The many big rigs and large trucks that use California's highways are subject to a variety of federal and state safety regulations. One of the most important regulations is the requirement that drivers keep detailed logs of their operations. Such logs can be an important piece of evidence in determining the cause of a truck accident, because they show the number of hours the driver was operating a vehicle between rest stops and whether an accident may have been caused by driver fatigue.
One of the most controversial rules governing driver logs is the recently announced regulation that drivers must use electronic logging devices instead of paper logs to keep track of their operations. The Owner-Operator Independent Drivers Association filed a lawsuit in federal court to prevent the rule from taking effect, but in a recent decision the United States Court of Appeals for the Seventh Circuit rejected the drivers' arguments.
The drivers argued that the rule violated their constitutional right to privacy and made them subject to harassment by their employers. The court held that trucking is considered to be dangerous and a "pervasively regulated industry." These considerations limit the applicability of the Fourth Amendment's protection against an unreasonable search and seizure. The court found that e-logs were a reasonable regulatory method of making roads safer. The danger of owner harassment is reduced by the regulation's limitation on the kind and amount of information that drivers can be required to record.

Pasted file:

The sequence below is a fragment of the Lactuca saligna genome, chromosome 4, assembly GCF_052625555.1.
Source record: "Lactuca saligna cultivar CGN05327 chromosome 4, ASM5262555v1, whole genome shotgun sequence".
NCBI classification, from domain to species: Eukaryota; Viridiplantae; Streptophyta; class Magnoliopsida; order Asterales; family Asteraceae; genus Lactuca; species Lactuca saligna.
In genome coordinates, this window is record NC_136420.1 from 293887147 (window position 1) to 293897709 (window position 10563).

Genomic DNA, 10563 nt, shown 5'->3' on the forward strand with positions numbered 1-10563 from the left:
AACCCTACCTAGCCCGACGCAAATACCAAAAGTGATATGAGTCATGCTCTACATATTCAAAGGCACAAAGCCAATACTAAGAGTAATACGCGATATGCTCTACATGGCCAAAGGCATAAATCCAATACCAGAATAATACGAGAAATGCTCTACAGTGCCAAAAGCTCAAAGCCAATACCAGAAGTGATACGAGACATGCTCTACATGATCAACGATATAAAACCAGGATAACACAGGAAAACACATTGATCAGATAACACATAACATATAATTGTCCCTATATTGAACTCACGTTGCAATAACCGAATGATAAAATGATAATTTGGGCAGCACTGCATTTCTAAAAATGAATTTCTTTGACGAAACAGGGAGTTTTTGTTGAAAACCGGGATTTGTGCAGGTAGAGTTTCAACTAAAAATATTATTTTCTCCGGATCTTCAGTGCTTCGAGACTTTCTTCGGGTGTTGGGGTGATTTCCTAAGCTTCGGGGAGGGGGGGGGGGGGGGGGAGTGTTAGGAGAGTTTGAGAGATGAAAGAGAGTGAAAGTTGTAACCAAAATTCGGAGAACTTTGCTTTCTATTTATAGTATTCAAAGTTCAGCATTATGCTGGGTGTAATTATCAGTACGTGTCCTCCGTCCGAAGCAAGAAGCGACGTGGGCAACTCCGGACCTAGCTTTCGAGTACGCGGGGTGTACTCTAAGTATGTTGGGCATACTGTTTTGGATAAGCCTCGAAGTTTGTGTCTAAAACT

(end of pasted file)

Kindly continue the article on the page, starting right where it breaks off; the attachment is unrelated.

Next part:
Driver fatigue is a common cause of accidents involving over-the-road vehicles. Anyone who has been injured or who has lost a loved one in such a collision may have a claim for damages against the driver, the owner of the truck or the entity that hired the truck.
Source: Wall Street Journal, "Appeals Court Upholds Trucker E-Log Rule," Loretta Chao, Nov. 2, 2016